• #721217

      Its sounds like a lofty ideal doesn’t it but how will it go down with our regional representatives and their current ‘pork barrel’ mentality. Its such a sensative issue – some areas are bound to feel they are missing out and are just as deserving of these resources as somewhere else….. I foresee plenty more Jackie and Podge Healey-Raes!

      Also, I wonder if its sensible to encourage our population to grow to these levels? We are just about managing with the crowd we have at the moment!

    • #721218
      Rory W

      Left out Drogheda as well, much to may peoples annoyance in the NE, particularly as they have a bigger population than Dundalk

    • #721219

      ‘Annoyed’ Drogheda is putting it mildly… The Drogheda Independent’s lead story this week is something along the lines of ‘fury over city snub’.
      You can’t blame them – it’s the largest provincial town in the country, it’s got feck-all facilities and now the government is saying ‘let’s develop Dundalk’.
      As for developing cities like Galway and Waterford, I think it’s probably too late to reverse the approach that has already turned them into mini-Dublins – tiny centre, a few apartments, acres of low-density suburbs, all-day traffic jams.

    • #721220

      Sady you’re may be right to an extent about it being too late for Galway, Waterford etc. On the road out to the Regional hospital in Waterford theres nothing but low-density semi-detached houses lining the roadside, and yet more being built gobbling up way more land than they need and creating a massive problem that’ll be left to future generations to deal with (just like Dublin is beginning to face now). My only hope is that the regional cities are still small enough to change.

      To be honest I’m not sure the planners we have in this country have any sense whatsoever, and I’m less than optimistic that anything will change before they’ve crippled the place for good. It really is frustrating living in a country like this.

    • #721221
      Paul Clerkin

      I think they already view Drogheda as part of Dublin.

    • #721222

      While living in Waterford a couple of years ago, I was in a brand new estate of very suburban houses with large gardens less than a 10-minute WALK from the main thoroughfare.
      What a waste of land.
      The old city gives way to two-storey houses so quickly it’s hard to see how the urban core can be expanded at this stage. Maybe the current plans for the north quays could help the planners start again on that side. But with only one bridge…

    • #721223

      You’re right about Drogheda, Paul.

      The national spatial strategy was never any such thing. It couldn’t be when Dublin was so bloated, hoovering in any investment going. The only game in town was how to encourage foreigner investors (and their key managers) to relocate anywhere else, other than the greater Dublin region. It’s not just tax rates (common to all locations in the republic), telecoms, schools, arts and social facilities, clubs, restaurants and so on that are critical to such investment decisions, but international airport connections. Poxy and all as they are from Dublin, they are hopeless from anywhere else.

      Does anyone remotely believe that any little town or so-called city anywhere else in Ireland can, on its own, become a counter-attraction (to outsiders) to Dublin’s destructive ‘magnet’?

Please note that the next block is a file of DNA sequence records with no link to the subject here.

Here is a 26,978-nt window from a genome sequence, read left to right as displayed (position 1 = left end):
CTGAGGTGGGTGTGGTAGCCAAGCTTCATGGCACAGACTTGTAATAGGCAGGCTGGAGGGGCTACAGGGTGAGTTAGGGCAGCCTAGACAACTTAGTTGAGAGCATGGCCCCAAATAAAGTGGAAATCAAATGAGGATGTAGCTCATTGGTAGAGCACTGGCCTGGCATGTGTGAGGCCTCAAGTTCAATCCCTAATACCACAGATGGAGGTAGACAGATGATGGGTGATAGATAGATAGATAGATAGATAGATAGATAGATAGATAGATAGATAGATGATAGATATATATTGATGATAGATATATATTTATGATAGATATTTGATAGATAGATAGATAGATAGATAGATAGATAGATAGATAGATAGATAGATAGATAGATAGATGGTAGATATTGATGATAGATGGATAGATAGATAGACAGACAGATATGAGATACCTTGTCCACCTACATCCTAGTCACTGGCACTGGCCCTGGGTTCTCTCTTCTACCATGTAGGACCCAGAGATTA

If the aim is – and it is, at least aspirationally – to spread investment (which is not in the government’s giving, but rather depends on the decisions of foreign multi-nationals) around, the best we could ever hope for is the choice between tweedle-dum and tweedle-dee. If Dublin is the former, the latter can only be a Cork-Limerick development corridor, later extended as far as Galway.

      Anything else is selling the pass. The local constituents can be placated, but nothing will stop the sclerotic growth of the capital.

    • #721224

      Even more scary than the growth of the capital is the growth of minor Irish towns into urban sprawl, totally dependent on the car for access, shopping etc.

      They will never be large enough to justify any local public transport other than taxis, and when the population inevitably ages will present the same problems as can already be seen in some parts of the USA – the old having to move. When they cannot any longer drive they lose their ability to function.

      Just as Dublin 2000 could be predicted in 1960 this can be predicted.

    • #721225
      Paul Clerkin

      Whats interesting is Dundalk and Monaghan – Dundalk to designated a gateway and Monaghan a hub…. the NEHB is busy downgrading BOTH hospitals… like someone get the left hand to talk to the right hand please….

    • #721226
      Rory W

      Why don’t they admit they haven’t got a bloody clue about anything in this country. Its the usual case of lets site something in a marginal consituancy and hope they don’t vote for someone else next time!

      Dundalk gets the lions share of investment in the NE whereas Drogheda has the lack of facilities, by promoting this plan they are just further draining potential investment from Drogheda and aiming it at Dundalk.

      It don’t make no sense to me

    • #721227

      What this country needs is a good Five Year Plan.

    • #721228
      Rory W

      And someone strong to implement it

    • #721229

      Have a look at page three of the Irish Times. Public transport at breaking poiint in Dublin?
      The infuriating thing about reading ‘news’ stories like this is that anyone who has to commute more than a couple of miles has been living with this for years and has been telling anyone who will listen that it’s going to get worse.